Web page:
A complementary reactive functionality is present on the solid support or is introduced thereon which reactive functionality reacts with the leaving group to form a covalent linkage between the saccharide and the solid support. As noted above, this linkage can be either a cleavable or non-cleavable linkage.

When a leaving group is employed on the first saccharide or oligosaccharide, these leaving groups are preferably introduced by differentially protecting the several hydroxyl groups of the saccharide or oligosaccharide so as to selectively expose a single hydroxyl group and then converting this hydroxyl group into a leaving group by chemistry well known in the art.

A significant problem associated with the selection of a suitable hydroxyl or thiol protecting group is that the reaction conditions necessary to effect removal of these protecting groups must be compatible with solid phase chemistry and the remainder of the molecule.

For example, benzyl groups, well known as hydroxyl protecting groups, are incompatible for use with sulfide containing compounds and/or unsaturated compounds if removal is to be effected, as is common practice, by hydrogenation in the presence of, e.g., palladium on carbon. Such incompatibility arises from the well established fact that such sulfur groups will poison these catalysts and will reduce the sulfide group to a thiol group and any unsaturation in the compound will also be reduced by these removal conditions regardless of whether this reduction is desired or not. This incompability dictates against the use of such protecting groups for compounds comprising thiol functionality and/or unsaturation. Moreover, the presence of the benzyl group on a solid support requires an inefficient solid phase to solid phase deprotection procedure when using a solid phase catalyst such as palladium on carbon.

Accordingly, in the methods described herein, the blocking groups employed on the hydroxyl, amino and thiol functionalities are preferably removable via solution phase reagents. One class of such blocking groups are ortho and/or para substituted benzyl groups described in U.S. patent application Ser. No. 60/095,806 filed concurrently herewith as Attorney Docket No. 026579-212 and entitled “Compounds Comprising an Ortho or Para-Substituted Benzyl Protecting Group For at Least One Hydroxyl and/or Thiol Group” the text of which is hereby incorporated by reference in its entirety. Protecting groups described in that application include, for example, p-acetoxybenzyl, p-methoxybenzyl, and the like. Other suitable protecting groups removable under solid phase conditions include, for example, acetates, chloroacetates, benzoates or other esters, urethanes or carbonates; silyl groups including trimethylsilyl, t-butyldimethyl silyl, etc., O-allyl, benzylidene, acetonides, other acetals and ketals, etc. Photochemically removable nitrobenzyl groups can also be used. Alternatively, but less preferable, the first saccharide or oligosaccharide thiol and the second saccharide or oligosaccharide can also contain amino groups that may be protected by conventional methods. For example, removal of these protecting groups on the solid phase gives rise to compound 7 (FIG. 2).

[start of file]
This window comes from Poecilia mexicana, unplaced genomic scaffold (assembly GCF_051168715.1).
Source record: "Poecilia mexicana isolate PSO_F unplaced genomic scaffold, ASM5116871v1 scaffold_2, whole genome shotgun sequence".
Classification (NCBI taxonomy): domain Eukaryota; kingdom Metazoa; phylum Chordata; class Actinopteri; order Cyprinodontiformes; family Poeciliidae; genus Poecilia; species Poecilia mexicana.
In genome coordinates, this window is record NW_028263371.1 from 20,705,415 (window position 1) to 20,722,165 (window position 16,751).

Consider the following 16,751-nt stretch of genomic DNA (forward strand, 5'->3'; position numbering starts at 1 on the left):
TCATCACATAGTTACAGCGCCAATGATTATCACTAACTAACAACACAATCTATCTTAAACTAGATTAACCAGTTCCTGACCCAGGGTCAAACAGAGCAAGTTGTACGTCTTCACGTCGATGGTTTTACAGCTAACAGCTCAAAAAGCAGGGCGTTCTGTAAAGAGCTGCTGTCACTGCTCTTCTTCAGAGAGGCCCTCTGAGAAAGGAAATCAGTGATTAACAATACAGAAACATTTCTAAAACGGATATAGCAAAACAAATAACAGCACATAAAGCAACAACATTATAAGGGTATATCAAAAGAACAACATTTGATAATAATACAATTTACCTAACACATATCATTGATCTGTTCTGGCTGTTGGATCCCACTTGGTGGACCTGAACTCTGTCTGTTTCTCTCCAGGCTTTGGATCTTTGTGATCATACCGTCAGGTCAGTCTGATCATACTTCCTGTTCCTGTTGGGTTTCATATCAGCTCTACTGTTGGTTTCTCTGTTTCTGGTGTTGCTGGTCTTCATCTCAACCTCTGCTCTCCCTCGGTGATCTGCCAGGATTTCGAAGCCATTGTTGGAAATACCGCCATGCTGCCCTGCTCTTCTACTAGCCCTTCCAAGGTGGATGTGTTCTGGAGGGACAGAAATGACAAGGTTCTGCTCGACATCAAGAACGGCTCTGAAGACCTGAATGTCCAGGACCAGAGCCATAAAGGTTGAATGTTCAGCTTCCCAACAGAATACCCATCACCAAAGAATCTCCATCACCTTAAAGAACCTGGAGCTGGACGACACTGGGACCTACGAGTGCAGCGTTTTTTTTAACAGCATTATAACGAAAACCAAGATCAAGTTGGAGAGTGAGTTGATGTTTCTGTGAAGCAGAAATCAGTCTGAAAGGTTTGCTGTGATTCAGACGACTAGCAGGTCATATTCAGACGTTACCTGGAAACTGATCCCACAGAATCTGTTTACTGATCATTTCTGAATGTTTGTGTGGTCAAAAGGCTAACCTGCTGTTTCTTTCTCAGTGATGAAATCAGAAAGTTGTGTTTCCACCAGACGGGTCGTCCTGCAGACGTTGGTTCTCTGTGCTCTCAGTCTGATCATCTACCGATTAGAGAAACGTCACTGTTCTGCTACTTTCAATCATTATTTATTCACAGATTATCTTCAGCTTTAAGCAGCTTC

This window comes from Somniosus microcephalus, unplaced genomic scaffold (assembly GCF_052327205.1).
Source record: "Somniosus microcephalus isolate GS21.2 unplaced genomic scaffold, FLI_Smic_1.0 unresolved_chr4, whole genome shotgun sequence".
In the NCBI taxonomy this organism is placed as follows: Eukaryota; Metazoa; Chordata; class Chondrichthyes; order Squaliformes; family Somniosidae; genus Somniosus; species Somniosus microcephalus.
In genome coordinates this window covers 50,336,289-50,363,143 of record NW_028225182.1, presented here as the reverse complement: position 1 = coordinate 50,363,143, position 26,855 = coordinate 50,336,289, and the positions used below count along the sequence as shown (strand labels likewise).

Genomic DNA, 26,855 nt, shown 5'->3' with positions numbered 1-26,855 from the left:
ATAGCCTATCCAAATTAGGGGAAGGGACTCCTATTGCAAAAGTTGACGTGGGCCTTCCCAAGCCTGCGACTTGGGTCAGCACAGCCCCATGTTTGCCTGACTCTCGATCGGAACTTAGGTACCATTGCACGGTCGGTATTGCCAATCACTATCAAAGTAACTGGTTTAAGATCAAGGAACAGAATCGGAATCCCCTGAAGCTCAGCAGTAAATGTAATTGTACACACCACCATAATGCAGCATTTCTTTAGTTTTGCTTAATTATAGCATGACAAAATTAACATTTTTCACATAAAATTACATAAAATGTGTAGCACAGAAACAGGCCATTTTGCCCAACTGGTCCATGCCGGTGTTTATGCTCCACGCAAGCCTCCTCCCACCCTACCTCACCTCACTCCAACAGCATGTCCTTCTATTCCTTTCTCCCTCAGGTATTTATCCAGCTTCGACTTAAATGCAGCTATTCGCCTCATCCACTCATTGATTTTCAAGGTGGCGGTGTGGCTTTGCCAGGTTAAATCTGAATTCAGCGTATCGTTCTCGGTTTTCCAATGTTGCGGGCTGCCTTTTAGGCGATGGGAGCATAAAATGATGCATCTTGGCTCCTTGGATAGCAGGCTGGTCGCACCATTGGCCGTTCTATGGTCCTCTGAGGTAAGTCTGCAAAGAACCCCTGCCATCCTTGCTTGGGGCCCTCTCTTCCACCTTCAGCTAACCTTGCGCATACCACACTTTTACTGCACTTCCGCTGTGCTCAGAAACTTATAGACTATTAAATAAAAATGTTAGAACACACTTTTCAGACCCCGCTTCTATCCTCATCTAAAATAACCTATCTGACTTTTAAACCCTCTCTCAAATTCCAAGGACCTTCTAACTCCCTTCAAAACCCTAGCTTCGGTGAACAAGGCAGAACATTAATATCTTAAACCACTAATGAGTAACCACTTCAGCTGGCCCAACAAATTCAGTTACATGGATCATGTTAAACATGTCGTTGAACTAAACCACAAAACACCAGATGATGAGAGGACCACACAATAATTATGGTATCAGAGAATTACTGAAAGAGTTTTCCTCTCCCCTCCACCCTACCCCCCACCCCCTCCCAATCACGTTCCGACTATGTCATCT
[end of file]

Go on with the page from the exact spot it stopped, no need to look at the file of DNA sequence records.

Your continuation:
The sugars employed in this invention are any thiol containing saccharides or oligosaccharides wherein the thiol substitution is preferably at the anomeric carbon. Methods for chemically modifying saccharides to introduce suitable substitution are well known in the art. See, for example, Ratcliffe, et al., U.S. Pat. No. 5,079,353, and J. Defaye, et al., “Thiooligosaccharides: Their Synthesis and Reactions with Enzymes” in Studies in Natural Products Chemistry, Vol. 8, pp. 315-357, Elsevier Sciences Publishers (1991). For example, 1-thiosaccharides can be prepared by reacting the saccharide with an acylating agent to convert all of the hydroxyl groups to acyl groups. The 1-acyl group is then selectively converted to the 1-thioacetyl group by reaction with an excess of thiolacetic acid. Hydrolysis then provides for the 1-thiosaccharide.

Alternatively, selective protection of the hydroxyl groups of the saccharide provides for one or more free hydroxyl groups which can be converted into appropriate leaving groups, such as mesyl or halo groups, by conventional chemistry well known in the art. Such leaving groups can then be displaced to afford the corresponding thiol group. See, for example, International Patent Application Serial No. PCT/CA92/00242. Specifically, a mesyl group is selectively introduced at one of the hydroxyl groups and then reacted with a thioacetyl group (for example potassium thioacetate) to provide for the corresponding thioacetate derivative. Treatment of this compound with a mild base provides for the corresponding thiol group.